I hate sewing zippers. I mean hate with the big letters. HATE HATE HATE. It’s not that I don’t like zippers in general. I do. I’m very much a jeans and sneakers kind of gal, so zippers feature very heavily into my daily life. They make getting in and out of clothes so much easier. If you want a fairly close-fitting garment that doesn’t require the skills of Houdini to get on and off, you need a zipper. I have to say, I love that feeling when you slip on a dress and it’s all breezy and wobbly (yes, I’m using “wobbly” as a positive, technical term here), and there’s no real definition to the garment. Then zip up and voila! A whole different look. And all because of a zipper. Even the way zippers are constructed is kind of interesting to me. They don’t work like those zip-loc bags. If you press the two sides together they don’t all of a sudden interlock. If you were a caveman and someone handed you a zipper, you probably would never think that those teeth could ever come together.
Of course, if you were a caveman you probably wouldn’t be sitting there playing with zippers in the first place. I really don’t know why I decided to use cavemen for this example. Let’s just forget I said that. The point is, to some extent, zippers are kind of a magical thing.
They are also incredibly hard to sew. They were for me, anyway. By this point, I’ve done a number of projects that call for zippers, so I’ve had a lot of practice. Well, a lot of practice at getting them wrong.
You’d think “zippers…straightforward enough, right? Sew one side to one half of the garmet, and repeat on the other side.” You’d have to be a complete dunce to not be able to do it – especially since all the zippers have instructions inside the package on how to sew them. Well, call me a dunce, then. I apparently can’t follow the (not entirely clear) directions included in the package.
Don’t get me wrong. I could at least put them in the garment. You could zip them up and wear the skirt, dress, pair of pants…whatever. But to me – with my ocd tendencies – the problem was always obvious. Try as I might, I could never get both sides of the zipper to line up completely even. When you looked at it, one side was consistently higher than the other. Usually only by a millimeter or two but, to my eyes, that’s enough. My zippers also have a tendency to kind of take a gentle curve off to one side or another. It’s like they have really bad posture. And, of course, if the zipper going down the back of your dress isn’t straight, it’s going to alter the fit of said dress and basically make you look like a fool.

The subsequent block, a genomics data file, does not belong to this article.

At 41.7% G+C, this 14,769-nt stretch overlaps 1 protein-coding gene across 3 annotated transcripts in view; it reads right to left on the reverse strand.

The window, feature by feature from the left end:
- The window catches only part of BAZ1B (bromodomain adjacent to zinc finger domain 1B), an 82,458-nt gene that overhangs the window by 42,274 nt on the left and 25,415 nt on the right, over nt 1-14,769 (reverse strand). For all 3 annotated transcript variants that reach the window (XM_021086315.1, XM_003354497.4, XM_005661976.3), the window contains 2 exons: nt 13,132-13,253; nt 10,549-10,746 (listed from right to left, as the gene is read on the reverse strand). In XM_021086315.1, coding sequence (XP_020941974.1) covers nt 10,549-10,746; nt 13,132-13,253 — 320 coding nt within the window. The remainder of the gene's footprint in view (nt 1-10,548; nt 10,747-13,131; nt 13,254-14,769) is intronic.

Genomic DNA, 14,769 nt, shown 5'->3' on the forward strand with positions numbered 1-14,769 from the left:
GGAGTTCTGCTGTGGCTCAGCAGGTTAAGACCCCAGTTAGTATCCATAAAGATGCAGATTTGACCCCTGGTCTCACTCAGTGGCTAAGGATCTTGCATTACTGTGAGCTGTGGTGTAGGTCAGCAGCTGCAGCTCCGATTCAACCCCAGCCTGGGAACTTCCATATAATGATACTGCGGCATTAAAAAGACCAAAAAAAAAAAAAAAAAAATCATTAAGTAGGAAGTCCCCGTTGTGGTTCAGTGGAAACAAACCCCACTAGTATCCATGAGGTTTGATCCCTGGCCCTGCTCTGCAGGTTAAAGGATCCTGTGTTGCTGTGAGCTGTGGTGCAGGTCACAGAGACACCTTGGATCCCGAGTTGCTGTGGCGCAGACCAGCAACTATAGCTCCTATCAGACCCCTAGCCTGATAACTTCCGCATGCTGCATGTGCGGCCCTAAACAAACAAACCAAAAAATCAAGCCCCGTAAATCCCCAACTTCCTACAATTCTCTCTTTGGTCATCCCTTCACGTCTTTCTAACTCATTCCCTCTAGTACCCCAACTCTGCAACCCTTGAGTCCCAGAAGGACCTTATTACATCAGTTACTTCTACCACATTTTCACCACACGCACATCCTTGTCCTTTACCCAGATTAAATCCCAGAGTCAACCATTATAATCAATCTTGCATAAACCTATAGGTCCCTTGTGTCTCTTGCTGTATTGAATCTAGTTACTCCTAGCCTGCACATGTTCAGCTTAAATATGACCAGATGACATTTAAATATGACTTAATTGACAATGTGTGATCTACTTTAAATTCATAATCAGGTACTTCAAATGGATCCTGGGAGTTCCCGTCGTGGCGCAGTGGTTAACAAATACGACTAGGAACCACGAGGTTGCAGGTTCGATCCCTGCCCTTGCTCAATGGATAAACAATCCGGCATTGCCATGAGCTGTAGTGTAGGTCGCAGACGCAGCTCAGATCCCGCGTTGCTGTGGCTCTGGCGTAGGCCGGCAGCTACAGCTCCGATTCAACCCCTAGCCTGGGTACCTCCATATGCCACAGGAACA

So, where is all this going, you might ask. Well, I’m proud to announce that, after years of sewing zippers that ended up looking a bit wonky, I have now managed to sew two zippers in a row that came out even and avoid looking like the flashing neon signs of the sewing world, pointing out shoddy construction! The first was on a flouncy, girly skirt I made for myself (it’s got a rather bright Hawaiian-like print, and I absolutely love it!). Part of it is machine sewn, part is hand-sewn. And, before you question whether hand-sewing is easier than machine sewing, I’ll tell you – in the case of a zipper, it’s not. The print is just one that mixes a lot of color, so I wanted to do smaller stitches where the thread wouldn’t be as visible.
The second zipper was on my steampunk pants. Quite honestly, I was dreading putting in the zipper. I was worried it was going to be the worst part of the pants. I read and re-read the instructions included in the pattern and even looked up techniques and suggestions online. I didn’t bother looking at the directions included in the zipper package again. With the pattern directions and online suggestions to guide me, I managed to sew my first lapped zipper on the machine, and have the whole thing come out straight and even. (The problem with the pants turned out to be the enormous fit around the lower leg…I need to bring them in big-time).
The point of this post is simply this: Use the resources available to you. There are so many places out there where you can find help with techniques. The sewing community is really helpful and sharing. It’s not like the biology and med students at Ohio State, who would steal each others textbooks from the library (True story. My father went there and students from the two schools used a lot of the same books and, rather than share, they would steal the books so they could only be used by specific students). Sewing enthusiasts like to share their wealth of knowledge. So many of us have problems with certain techniques that, when we finally have that “AHA!” moment and a technique finally falls in place, we want to share it with everyone we can.
One of the sewing resources I frequently turn to is Threads Magazine. I don’t remember when I was first introduced to them but I know that I’ve learned a great deal from them by now. Every issue tries to incorporate at least one special sewing technique – some of them are basic, some of them are more advanced. The folks who publish Threads also publish a magazine called Sew Simple. I’ve looked through a couple of issues and I recognize some of the articles as ones that have previously been in Threads, though perhaps with some of the language and images made easier to follow. Both are good resources.
I’ve got a couple of sites I visit when I’m doing research for a costume or need help with a technique. Most of them are already listed off to the side. The Renaissance Tailor is a perfect example of this kind of site. It’s got the best tutorial on how to do hand-sewn eyelets – a mainstay of my costuming now.
I’d also suggest getting out and reading some of the sewing blogs that are out there. I subscribe to the Sewing Divas, as well as a couple of others (Newman’s Needle, CoutreMode, etc). Most of them are above my current level, but they are also good for inspiration.